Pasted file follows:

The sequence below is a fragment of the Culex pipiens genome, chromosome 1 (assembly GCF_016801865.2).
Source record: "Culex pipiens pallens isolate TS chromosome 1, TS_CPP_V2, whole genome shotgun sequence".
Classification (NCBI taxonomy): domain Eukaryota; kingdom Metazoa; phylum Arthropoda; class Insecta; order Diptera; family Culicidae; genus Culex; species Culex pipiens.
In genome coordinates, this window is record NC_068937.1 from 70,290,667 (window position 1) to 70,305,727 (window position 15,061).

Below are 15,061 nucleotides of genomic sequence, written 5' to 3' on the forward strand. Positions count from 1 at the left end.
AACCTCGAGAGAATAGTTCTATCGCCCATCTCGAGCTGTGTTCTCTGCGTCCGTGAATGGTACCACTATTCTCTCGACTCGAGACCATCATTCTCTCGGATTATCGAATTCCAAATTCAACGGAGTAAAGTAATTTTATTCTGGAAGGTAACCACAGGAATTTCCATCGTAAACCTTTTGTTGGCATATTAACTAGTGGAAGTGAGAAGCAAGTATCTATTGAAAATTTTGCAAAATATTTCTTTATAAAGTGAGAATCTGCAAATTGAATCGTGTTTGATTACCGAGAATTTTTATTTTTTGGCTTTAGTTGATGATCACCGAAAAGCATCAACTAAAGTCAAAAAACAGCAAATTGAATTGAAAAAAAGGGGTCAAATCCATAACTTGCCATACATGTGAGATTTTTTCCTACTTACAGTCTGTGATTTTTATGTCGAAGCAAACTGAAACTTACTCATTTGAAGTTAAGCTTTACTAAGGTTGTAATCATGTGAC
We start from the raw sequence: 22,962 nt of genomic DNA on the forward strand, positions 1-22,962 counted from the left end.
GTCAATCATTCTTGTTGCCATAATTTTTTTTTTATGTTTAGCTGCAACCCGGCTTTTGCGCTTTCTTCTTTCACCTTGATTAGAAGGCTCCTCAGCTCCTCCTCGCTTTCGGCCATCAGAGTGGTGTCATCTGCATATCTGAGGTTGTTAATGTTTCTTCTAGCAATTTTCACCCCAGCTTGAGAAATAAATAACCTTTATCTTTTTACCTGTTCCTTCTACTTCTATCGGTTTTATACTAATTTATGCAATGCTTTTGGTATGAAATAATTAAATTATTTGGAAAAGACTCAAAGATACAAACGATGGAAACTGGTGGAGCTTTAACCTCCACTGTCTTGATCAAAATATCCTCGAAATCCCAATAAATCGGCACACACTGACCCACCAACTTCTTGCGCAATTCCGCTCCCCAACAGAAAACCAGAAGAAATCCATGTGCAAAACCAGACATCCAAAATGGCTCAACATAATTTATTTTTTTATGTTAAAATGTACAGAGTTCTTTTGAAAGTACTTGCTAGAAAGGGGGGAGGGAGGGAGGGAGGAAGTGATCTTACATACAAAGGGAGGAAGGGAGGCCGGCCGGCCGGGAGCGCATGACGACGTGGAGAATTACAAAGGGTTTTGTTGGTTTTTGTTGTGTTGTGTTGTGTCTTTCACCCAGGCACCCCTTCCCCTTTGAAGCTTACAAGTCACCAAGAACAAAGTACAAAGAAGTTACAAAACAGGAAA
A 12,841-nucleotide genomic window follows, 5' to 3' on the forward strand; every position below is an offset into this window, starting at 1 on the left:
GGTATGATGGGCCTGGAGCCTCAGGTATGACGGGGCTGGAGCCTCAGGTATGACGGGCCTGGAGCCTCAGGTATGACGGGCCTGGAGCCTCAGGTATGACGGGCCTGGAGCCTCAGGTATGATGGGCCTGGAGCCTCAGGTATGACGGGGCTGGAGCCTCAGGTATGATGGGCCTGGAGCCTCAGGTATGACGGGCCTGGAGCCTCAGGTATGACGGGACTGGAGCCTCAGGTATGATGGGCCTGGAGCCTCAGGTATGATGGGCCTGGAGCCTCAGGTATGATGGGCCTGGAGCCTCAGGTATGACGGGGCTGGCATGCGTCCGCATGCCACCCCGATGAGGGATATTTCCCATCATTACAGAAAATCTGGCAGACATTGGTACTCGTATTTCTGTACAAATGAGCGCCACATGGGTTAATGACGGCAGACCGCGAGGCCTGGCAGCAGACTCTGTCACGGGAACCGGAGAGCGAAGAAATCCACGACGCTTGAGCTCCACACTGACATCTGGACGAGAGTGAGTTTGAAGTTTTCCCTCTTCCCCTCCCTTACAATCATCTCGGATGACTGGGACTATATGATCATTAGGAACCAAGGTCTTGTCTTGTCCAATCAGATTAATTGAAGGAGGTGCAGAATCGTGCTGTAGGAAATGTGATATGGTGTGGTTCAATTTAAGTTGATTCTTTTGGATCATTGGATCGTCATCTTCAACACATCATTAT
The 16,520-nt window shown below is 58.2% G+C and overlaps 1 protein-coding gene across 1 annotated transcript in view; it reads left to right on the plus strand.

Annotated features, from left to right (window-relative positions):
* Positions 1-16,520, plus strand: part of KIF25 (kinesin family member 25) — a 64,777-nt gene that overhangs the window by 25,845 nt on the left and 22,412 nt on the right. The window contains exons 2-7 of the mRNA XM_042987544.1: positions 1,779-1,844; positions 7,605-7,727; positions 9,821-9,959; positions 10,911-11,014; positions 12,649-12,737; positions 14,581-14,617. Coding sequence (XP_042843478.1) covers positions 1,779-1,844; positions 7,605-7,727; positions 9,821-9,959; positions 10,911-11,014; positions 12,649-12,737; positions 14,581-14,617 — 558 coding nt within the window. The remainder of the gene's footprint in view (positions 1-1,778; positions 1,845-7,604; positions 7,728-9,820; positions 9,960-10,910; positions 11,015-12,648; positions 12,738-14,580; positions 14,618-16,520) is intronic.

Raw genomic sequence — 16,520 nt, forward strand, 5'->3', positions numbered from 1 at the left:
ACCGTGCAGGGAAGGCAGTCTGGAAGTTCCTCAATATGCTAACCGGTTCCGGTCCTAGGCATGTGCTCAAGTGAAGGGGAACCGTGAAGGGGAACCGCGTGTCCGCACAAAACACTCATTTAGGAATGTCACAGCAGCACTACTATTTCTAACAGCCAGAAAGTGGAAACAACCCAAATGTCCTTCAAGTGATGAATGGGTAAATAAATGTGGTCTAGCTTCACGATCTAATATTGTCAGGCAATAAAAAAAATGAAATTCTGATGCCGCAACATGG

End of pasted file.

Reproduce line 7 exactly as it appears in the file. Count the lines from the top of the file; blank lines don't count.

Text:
We start from the raw sequence: 22,962 nt of genomic DNA on the forward strand, positions 1-22,962 counted from the left end.